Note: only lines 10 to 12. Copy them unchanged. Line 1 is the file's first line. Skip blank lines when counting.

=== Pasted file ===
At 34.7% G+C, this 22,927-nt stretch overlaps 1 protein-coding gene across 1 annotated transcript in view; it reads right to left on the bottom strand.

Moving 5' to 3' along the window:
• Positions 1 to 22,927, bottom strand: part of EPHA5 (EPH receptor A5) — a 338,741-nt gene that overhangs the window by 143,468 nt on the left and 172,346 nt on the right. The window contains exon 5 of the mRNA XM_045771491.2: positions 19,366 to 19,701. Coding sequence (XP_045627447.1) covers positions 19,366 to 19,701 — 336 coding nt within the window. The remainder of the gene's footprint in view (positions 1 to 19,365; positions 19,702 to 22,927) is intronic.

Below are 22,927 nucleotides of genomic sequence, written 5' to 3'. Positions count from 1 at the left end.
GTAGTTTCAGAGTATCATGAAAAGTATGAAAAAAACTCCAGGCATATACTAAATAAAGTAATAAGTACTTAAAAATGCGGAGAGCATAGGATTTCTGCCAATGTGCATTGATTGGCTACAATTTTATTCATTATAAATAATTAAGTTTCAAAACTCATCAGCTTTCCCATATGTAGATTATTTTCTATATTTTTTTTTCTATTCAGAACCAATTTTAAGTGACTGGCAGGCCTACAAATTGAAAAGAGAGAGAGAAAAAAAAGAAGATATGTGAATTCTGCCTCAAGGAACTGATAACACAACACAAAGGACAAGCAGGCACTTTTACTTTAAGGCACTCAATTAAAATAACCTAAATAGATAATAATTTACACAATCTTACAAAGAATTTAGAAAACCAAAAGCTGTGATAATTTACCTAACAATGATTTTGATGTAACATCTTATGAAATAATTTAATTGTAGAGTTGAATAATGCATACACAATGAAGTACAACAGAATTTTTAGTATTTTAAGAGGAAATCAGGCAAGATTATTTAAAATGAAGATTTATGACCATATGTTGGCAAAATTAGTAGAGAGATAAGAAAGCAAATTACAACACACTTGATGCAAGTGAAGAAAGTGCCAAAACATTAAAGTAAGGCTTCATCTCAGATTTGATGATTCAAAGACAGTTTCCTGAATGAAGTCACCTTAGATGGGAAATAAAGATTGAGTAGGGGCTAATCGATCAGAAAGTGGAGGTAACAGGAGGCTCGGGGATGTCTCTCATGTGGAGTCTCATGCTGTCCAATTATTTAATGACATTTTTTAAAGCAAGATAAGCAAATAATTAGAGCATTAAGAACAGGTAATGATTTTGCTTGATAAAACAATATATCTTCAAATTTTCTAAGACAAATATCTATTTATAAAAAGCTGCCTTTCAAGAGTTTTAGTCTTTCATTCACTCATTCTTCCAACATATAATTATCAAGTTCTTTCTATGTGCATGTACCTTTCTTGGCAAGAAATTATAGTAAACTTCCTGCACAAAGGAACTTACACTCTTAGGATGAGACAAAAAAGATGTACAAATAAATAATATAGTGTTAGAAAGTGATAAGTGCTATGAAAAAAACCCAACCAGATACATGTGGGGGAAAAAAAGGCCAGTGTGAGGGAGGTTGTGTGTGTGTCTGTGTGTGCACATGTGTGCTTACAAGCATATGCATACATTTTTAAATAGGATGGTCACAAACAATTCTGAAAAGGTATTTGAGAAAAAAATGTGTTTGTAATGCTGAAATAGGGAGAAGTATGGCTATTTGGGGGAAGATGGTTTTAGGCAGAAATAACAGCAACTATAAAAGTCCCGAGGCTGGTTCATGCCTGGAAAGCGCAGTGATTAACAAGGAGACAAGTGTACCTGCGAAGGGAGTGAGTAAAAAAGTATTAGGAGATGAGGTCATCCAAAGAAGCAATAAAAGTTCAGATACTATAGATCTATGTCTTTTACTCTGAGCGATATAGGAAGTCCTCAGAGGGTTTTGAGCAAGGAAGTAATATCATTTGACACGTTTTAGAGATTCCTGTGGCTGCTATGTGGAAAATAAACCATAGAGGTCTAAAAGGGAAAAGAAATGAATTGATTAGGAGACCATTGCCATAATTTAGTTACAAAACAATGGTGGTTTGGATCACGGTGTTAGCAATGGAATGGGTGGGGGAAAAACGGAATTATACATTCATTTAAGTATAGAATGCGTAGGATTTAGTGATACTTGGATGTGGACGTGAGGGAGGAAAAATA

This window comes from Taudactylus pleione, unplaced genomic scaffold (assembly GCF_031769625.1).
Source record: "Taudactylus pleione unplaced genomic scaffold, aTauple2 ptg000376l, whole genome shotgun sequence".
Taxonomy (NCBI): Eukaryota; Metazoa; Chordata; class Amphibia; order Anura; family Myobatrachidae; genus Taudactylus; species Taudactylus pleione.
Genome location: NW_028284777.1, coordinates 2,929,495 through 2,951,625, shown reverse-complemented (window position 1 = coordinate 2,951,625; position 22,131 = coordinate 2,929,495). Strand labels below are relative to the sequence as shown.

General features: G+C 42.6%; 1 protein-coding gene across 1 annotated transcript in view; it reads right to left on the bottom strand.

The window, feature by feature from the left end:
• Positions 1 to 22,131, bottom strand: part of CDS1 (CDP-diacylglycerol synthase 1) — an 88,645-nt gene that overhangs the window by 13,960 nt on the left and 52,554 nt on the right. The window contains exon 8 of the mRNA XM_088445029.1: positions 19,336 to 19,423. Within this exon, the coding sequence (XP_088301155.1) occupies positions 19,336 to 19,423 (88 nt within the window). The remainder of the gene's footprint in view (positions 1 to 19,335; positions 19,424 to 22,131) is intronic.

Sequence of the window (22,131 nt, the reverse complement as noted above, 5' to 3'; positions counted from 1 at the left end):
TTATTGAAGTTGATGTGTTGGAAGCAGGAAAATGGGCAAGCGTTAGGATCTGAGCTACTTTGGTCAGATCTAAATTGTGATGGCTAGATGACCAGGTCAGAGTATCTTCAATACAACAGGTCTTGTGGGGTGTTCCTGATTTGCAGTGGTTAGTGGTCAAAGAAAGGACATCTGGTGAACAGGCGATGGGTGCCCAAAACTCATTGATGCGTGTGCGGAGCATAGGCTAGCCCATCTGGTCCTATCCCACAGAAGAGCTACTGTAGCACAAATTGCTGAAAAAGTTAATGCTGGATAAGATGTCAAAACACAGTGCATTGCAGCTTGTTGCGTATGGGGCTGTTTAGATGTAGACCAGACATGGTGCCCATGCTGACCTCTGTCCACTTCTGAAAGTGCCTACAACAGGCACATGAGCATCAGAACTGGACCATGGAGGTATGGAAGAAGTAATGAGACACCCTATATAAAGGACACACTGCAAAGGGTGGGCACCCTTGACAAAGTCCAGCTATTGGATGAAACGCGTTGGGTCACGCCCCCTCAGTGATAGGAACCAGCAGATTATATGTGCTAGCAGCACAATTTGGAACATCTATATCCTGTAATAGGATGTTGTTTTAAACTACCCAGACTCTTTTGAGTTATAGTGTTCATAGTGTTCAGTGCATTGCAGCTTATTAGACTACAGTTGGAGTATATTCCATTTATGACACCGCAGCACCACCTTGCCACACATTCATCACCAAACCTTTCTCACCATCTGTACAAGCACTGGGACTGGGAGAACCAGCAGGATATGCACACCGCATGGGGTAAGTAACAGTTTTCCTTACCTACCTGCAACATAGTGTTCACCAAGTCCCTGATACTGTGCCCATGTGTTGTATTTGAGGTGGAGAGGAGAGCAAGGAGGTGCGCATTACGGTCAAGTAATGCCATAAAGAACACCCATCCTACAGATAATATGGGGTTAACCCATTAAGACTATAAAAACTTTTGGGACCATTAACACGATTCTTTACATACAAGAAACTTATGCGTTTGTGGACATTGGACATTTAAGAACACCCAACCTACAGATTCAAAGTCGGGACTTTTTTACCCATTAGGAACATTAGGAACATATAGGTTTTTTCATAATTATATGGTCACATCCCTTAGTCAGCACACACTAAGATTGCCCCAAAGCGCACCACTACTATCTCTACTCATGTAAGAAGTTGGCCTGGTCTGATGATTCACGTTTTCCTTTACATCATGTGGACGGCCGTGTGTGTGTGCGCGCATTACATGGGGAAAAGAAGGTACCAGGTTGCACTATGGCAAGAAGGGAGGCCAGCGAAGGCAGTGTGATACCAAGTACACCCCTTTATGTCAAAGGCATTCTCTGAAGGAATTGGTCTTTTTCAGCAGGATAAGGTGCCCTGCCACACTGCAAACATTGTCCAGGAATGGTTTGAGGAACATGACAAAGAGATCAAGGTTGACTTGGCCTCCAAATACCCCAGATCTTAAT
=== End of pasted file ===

General features: G+C 42.6%; 1 protein-coding gene across 1 annotated transcript in view; it reads right to left on the bottom strand.

The window, feature by feature from the left end:
• Positions 1 to 22,131, bottom strand: part of CDS1 (CDP-diacylglycerol synthase 1) — an 88,645-nt gene that overhangs the window by 13,960 nt on the left and 52,554 nt on the right. The window contains exon 8 of the mRNA XM_088445029.1: positions 19,336 to 19,423. Within this exon, the coding sequence (XP_088301155.1) occupies positions 19,336 to 19,423 (88 nt within the window). The remainder of the gene's footprint in view (positions 1 to 19,335; positions 19,424 to 22,131) is intronic.